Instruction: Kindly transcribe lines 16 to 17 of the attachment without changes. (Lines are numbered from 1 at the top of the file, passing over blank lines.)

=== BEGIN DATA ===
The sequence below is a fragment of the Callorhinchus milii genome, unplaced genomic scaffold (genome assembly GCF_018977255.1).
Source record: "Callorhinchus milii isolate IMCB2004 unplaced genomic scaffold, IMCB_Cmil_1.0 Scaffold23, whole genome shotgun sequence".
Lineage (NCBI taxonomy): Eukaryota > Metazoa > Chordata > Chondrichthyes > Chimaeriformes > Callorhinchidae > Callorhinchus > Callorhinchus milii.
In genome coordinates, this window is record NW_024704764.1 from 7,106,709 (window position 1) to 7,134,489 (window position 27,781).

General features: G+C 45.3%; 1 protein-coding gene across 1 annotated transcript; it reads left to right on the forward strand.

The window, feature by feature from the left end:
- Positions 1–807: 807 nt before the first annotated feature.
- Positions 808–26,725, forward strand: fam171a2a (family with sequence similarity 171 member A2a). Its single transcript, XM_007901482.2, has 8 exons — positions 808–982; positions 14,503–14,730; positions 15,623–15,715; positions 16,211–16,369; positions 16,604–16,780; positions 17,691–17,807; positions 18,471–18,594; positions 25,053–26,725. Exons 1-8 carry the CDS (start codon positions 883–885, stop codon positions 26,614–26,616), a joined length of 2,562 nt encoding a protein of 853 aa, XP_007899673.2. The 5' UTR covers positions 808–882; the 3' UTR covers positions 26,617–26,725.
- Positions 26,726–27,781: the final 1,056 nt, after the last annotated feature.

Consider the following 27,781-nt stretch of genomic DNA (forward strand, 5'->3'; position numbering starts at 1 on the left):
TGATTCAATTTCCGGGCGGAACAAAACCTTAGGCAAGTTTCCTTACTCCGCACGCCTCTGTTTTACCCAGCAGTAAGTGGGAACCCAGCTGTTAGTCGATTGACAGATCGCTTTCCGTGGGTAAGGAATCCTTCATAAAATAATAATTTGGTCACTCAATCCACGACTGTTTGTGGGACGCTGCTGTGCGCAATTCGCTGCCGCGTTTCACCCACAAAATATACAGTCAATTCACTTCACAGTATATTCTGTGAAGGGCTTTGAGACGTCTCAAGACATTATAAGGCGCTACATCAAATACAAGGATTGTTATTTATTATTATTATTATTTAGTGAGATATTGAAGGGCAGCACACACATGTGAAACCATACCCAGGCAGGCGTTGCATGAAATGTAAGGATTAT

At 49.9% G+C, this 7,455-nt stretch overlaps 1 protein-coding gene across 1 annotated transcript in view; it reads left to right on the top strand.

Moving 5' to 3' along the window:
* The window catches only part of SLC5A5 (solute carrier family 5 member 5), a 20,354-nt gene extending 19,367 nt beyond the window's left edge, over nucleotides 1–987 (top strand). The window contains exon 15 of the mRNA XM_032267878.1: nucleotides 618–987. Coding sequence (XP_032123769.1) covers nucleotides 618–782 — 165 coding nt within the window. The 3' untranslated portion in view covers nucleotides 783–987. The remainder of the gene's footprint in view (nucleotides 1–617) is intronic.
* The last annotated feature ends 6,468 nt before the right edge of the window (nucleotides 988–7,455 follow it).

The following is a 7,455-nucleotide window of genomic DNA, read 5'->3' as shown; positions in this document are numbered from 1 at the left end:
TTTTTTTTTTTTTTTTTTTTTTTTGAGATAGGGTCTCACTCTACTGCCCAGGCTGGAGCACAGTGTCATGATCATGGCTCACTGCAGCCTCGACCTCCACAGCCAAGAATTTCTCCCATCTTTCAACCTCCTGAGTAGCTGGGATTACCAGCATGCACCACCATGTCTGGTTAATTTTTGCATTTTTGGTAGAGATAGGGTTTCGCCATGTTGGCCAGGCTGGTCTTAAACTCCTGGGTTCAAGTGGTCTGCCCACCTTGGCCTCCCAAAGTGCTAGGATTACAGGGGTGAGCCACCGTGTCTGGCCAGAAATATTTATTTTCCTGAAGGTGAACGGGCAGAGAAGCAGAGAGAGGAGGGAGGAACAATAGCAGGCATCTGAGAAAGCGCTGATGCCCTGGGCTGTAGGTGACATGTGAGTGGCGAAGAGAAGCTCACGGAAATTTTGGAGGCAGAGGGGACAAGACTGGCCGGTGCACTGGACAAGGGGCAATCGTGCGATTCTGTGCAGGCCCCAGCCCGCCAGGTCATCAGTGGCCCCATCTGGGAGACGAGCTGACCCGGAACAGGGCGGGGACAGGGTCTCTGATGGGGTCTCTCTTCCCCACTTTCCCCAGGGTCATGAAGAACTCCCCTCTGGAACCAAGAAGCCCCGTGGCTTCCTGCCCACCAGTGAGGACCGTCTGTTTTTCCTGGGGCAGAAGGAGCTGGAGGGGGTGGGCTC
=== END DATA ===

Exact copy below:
The following is a 7,455-nucleotide window of genomic DNA, read 5'->3' as shown; positions in this document are numbered from 1 at the left end:
TTTTTTTTTTTTTTTTTTTTTTTTGAGATAGGGTCTCACTCTACTGCCCAGGCTGGAGCACAGTGTCATGATCATGGCTCACTGCAGCCTCGACCTCCACAGCCAAGAATTTCTCCCATCTTTCAACCTCCTGAGTAGCTGGGATTACCAGCATGCACCACCATGTCTGGTTAATTTTTGCATTTTTGGTAGAGATAGGGTTTCGCCATGTTGGCCAGGCTGGTCTTAAACTCCTGGGTTCAAGTGGTCTGCCCACCTTGGCCTCCCAAAGTGCTAGGATTACAGGGGTGAGCCACCGTGTCTGGCCAGAAATATTTATTTTCCTGAAGGTGAACGGGCAGAGAAGCAGAGAGAGGAGGGAGGAACAATAGCAGGCATCTGAGAAAGCGCTGATGCCCTGGGCTGTAGGTGACATGTGAGTGGCGAAGAGAAGCTCACGGAAATTTTGGAGGCAGAGGGGACAAGACTGGCCGGTGCACTGGACAAGGGGCAATCGTGCGATTCTGTGCAGGCCCCAGCCCGCCAGGTCATCAGTGGCCCCATCTGGGAGACGAGCTGACCCGGAACAGGGCGGGGACAGGGTCTCTGATGGGGTCTCTCTTCCCCACTTTCCCCAGGGTCATGAAGAACTCCCCTCTGGAACCAAGAAGCCCCGTGGCTTCCTGCCCACCAGTGAGGACCGTCTGTTTTTCCTGGGGCAGAAGGAGCTGGAGGGGGTGGGCTC